The boats come in one by one. They are first brought to the water's edge and then pulled along the beach by tractor. In the past this task was carried out by villagers who dragged the boats in by hand. One boat had recently been painted and left a colourful trail on the sand.  Once the boats were sited, the village women emerged and quickly began sorting and cleaning the fish, preparing it for sale at the nearby market. Meanwhile, the men checked and repaired the nets - there is a clear division of labour with "men's work" and "women's work".

Few of the men were happy and most reported a poor catch. Aurelio, also in his sixties said "the fish here were once plentiful but not today". He was removing the small fish that had become stuck in the net, rejecting most of them and throwing them to the waiting cats and seagulls who rushed forward to pick up the treats. From time to time squabbles broke out between the birds as one hungry gull tried to snatch food from the beak of another.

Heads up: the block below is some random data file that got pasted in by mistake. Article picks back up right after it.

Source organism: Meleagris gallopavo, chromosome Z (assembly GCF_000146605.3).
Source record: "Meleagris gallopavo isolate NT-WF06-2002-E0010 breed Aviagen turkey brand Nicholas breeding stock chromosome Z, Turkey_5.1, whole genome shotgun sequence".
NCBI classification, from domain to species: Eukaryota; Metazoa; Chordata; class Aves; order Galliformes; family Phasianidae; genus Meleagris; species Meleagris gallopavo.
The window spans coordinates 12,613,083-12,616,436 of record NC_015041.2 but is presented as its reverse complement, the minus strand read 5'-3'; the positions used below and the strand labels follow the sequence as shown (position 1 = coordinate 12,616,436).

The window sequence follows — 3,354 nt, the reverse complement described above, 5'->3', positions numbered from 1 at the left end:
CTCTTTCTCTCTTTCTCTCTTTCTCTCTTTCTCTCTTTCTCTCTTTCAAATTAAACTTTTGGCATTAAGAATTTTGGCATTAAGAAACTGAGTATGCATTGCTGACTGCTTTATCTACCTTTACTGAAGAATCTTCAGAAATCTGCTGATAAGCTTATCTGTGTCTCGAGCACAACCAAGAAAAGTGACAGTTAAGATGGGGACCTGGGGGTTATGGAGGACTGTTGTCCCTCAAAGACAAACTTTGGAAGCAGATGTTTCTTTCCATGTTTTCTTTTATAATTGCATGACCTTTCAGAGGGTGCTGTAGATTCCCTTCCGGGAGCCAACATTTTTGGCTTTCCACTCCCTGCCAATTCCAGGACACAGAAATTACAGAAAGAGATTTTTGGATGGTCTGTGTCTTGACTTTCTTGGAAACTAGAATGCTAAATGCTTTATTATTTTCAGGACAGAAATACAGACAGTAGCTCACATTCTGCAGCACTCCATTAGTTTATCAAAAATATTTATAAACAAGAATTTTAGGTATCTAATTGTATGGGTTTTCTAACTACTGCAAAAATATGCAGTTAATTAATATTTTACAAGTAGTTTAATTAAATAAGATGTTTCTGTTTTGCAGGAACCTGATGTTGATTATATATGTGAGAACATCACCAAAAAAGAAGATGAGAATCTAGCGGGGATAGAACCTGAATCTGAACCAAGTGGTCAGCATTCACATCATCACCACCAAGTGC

Signor Aurelio

Signor Salvador
Signor Fonseca

Signor José

Angeiras has several places to eat. The street behind the fishermen's cottages is lined with cafes and restaurants. Most of them specialise in fish and sea food but good coffee and the ubiquitous pastel de nata can also be found at the Doce Mar (sweet sea) cafe. On the day of my visit, numerous backpackers sat outside the cafes, some of them in pairs, most of them alone. All were participants in the Camino de Santiago pilgrimage, heading for Santiago de Compostela in Spain.There is also has a small but busy indoor fish market where hoteliers, restauranteurs and local families come to make their purchases. The market boasts two delicatessens that sell local cheeses, meat and wine.